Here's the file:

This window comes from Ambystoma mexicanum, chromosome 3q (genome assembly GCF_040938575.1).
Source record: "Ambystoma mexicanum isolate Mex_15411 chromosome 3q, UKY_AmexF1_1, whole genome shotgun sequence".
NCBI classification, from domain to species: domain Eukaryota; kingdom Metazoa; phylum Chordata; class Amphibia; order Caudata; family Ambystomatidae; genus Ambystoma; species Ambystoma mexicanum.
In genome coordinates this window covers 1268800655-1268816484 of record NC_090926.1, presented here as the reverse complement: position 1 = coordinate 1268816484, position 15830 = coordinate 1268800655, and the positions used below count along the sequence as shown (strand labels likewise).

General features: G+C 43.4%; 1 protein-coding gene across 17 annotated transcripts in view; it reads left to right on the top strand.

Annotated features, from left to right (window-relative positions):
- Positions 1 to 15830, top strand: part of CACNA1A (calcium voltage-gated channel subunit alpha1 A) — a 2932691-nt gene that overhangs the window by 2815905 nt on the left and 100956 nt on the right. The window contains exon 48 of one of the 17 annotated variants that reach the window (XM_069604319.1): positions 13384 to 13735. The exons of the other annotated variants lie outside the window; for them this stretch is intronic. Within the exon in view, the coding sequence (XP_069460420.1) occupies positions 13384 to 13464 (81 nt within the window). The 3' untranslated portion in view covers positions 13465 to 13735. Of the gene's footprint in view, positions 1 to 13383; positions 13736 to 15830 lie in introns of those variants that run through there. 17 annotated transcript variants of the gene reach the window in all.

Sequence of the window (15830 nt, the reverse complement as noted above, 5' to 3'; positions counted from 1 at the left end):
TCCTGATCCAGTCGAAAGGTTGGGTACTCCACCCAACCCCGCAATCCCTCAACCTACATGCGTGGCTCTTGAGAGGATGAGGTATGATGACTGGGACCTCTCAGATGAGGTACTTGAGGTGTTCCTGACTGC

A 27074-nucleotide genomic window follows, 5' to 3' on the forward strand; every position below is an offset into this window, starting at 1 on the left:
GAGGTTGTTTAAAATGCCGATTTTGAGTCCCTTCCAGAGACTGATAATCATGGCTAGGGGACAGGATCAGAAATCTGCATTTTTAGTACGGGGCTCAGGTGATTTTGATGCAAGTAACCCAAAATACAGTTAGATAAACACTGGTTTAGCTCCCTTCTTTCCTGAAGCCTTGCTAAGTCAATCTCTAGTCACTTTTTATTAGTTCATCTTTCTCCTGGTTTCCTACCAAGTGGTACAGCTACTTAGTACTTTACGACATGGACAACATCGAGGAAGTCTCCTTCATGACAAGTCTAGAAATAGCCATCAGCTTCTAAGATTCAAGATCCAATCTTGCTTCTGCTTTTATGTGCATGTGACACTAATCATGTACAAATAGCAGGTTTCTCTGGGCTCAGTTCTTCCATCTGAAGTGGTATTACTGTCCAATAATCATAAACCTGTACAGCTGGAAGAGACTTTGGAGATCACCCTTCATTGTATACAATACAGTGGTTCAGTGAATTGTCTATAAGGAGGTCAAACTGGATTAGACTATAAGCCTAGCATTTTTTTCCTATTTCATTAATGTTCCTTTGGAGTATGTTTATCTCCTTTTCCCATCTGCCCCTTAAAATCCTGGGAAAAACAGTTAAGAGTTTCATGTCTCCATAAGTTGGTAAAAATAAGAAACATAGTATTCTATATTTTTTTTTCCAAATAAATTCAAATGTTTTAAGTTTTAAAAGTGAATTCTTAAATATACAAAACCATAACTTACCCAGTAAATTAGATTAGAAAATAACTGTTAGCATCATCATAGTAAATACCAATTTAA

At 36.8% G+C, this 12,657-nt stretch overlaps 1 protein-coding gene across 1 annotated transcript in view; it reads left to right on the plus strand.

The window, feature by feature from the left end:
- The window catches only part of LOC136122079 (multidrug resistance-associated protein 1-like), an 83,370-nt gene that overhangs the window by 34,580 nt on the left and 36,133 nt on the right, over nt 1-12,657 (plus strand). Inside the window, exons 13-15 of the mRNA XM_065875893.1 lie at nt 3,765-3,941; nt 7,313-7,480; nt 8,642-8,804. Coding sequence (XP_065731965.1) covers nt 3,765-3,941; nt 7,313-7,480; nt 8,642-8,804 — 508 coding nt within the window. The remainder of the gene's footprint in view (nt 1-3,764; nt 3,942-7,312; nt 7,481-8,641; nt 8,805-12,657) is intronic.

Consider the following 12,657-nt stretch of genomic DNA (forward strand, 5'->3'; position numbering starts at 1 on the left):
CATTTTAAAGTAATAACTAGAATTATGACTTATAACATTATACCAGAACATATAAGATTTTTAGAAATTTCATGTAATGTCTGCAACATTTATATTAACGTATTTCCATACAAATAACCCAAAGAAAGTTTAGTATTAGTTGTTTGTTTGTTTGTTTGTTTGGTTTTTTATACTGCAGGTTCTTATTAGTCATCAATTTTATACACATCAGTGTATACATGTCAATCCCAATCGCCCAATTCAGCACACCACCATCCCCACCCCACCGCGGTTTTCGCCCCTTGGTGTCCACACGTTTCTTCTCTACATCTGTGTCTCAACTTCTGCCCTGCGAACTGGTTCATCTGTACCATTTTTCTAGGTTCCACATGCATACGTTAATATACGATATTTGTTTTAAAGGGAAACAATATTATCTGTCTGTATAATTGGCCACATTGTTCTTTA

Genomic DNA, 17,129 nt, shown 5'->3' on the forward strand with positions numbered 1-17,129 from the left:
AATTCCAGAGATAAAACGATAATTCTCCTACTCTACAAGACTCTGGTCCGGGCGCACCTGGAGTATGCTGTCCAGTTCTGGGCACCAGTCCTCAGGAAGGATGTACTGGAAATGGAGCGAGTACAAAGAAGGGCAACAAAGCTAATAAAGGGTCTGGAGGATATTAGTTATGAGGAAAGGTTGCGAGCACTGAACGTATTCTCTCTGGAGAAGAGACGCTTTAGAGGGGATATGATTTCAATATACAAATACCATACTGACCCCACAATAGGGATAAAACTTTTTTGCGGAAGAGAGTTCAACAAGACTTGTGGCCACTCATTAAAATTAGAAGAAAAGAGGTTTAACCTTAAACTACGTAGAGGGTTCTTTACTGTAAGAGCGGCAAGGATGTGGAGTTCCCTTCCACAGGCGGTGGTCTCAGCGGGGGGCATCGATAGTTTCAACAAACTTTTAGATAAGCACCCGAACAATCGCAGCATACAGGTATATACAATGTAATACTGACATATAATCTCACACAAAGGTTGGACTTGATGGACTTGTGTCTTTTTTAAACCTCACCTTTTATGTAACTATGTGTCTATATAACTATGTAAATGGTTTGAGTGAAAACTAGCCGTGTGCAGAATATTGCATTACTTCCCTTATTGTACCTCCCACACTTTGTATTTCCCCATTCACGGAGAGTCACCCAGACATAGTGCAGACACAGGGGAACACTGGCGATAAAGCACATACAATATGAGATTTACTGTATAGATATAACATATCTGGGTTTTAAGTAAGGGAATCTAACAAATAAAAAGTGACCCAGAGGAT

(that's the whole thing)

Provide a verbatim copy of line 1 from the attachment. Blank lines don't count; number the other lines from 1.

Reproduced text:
This window comes from Ambystoma mexicanum, chromosome 3q (genome assembly GCF_040938575.1).